On a recent visit to Tara’s site, I noticed that the book was now available for sale as a “multimedia pack.”
Could it be? Had I accidentally stumbled into the world of dark publishing? I reached out to Tara for some insight:
I realized there was an opportunity to create a “multimedia pack” for my books when I first started publishing on Amazon as well as on my own site. I knew the fair market price for a book on Amazon was far below the common going rate for a business book being sold independently. I wanted a way to justify two different prices.
How’d you do it?
Easy! I added in an audio, Kindle, and EPUB version of the book along with the usual PDF. Most of the technology I needed to create this was already on my computer: Pages and Garageband. A quick Google search brought me the small amount of technical know-how I needed.
What about Kindle?
To create the Kindle version, I used Pressbooks. It’s an easy, inexpensive way to create great-looking Kindle books.
Who’d you work with?
Amy Scott from Nomad Editorial. Amy helped me not only clean up the manuscript but provided a lot of direction on making it more engaging and effective.
What was your model?
My model was my own way of consuming books. I will often both read and listen to a book—and I do all of that from multiple devices. Why not make that as easy as possible for people? I also knew—from previous experience—that my own email list was more likely to purchase the book directly from me, while new-to-me readers would be more likely to purchase from Amazon. So another aspect of the multimedia pack is rewarding existing readers.
How’d it go?
Every time I’ve launched a multimedia pack like Quiet Power Strategy, I’ve seen a bigger bump of sales of that version at the beginning and then it tapers off and the Amazon version picks up steam. Again, that’s due to my own list preferring to buy directly from me but new-to-me folks preferring to buy from Amazon.
How’d you market it?
Tripwire offers. I offer a discount on a book as soon as someone subscribes to my list. For instance, if you sign up for my Revenue Planning Guide, you get an instant discount of $5 off Quiet Power Strategy.
What kind of feedback are you seeing?
I’ve noticed that the vast majority of people buying my multimedia packs are consuming the audio version. They go for a walk, put the book on their phone, and enjoy. They’re also listening multiple times, which is excellent for me as a marketer.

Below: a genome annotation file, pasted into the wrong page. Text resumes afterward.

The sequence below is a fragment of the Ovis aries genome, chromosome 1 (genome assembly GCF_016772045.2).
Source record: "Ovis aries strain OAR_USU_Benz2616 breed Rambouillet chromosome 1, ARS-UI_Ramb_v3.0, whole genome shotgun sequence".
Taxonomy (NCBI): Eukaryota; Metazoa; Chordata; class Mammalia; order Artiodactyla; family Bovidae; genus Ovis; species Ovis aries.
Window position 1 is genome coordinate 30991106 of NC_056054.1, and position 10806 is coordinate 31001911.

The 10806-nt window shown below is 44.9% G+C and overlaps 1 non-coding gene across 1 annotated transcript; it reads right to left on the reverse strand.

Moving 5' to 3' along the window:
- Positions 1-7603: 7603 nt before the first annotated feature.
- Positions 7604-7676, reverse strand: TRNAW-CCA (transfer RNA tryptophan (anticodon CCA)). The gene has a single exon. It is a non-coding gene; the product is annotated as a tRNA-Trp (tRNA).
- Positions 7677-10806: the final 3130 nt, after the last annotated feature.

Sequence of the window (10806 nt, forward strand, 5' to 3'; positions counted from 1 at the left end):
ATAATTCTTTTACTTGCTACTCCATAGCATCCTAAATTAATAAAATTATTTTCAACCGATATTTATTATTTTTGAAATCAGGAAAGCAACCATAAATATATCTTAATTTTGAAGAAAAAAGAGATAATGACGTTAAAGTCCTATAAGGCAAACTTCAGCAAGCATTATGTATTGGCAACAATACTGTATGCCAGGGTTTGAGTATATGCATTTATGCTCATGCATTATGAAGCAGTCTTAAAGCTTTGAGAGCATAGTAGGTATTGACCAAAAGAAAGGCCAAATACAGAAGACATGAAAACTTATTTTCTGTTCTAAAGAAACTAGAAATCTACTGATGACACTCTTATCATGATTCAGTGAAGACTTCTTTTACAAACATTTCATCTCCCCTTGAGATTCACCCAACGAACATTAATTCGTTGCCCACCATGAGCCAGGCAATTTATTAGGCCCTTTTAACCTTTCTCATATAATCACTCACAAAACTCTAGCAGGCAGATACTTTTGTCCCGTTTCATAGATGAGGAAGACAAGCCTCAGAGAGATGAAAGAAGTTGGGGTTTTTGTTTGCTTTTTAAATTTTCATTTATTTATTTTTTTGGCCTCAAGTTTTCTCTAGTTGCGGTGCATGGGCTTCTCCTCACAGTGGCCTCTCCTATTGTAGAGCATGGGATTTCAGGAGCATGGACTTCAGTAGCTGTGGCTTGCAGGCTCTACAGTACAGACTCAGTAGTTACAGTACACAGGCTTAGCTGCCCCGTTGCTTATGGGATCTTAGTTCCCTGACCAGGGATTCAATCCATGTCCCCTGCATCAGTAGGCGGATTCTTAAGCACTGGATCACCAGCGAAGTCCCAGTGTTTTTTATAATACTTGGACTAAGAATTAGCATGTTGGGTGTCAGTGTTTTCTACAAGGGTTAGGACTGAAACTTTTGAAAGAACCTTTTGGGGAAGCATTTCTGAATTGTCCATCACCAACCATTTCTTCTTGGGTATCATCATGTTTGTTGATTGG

Would you do it again?
Totally! I’ve been doing this since 2012 and I wouldn’t stop. Of course, I’m always experimenting. With my last 2 books, Quiet Power Strategy and The Observation Engine, I also released a print version. I’ve been quite surprised by how well those have sold!
What else do you have cooking?
My most recent experiment is a mini-book published straight to my website: Lead Yourself Backwards: The Essential Management Mindset for Small Business Owners. While I wanted to make the text completely free, I also used the multimedia pack idea to give people a reason to give me their email addresses. You can read the full text on the site or, in exchange for your email address, you can get the PDF and audio version. Since I know how much people like that audio version, I knew it would convert well. The results have been astounding, with over 40% of people who land on the book page forgoing the completely free version and opting in for the audio version.
As you can see, Tara still uses Amazon, but it represents a smaller part of the overall strategy. Tools like Nielsen Bookscan, imperfect as they are for tracking sales of traditionally published books, are absolutely useless for gauging the scope of Tara’s success as an author. She’s gone totally dark and is quietly (get it?) succeeding beyond expectations.
Understanding how to conceive, design, build, market, and sell multi-asset, multi-channel “books” is rapidly becoming a necessary skill for authors and the people who work with them.
This goes for traditional publishers too, although their reliance on large booksellers makes the process politically difficult.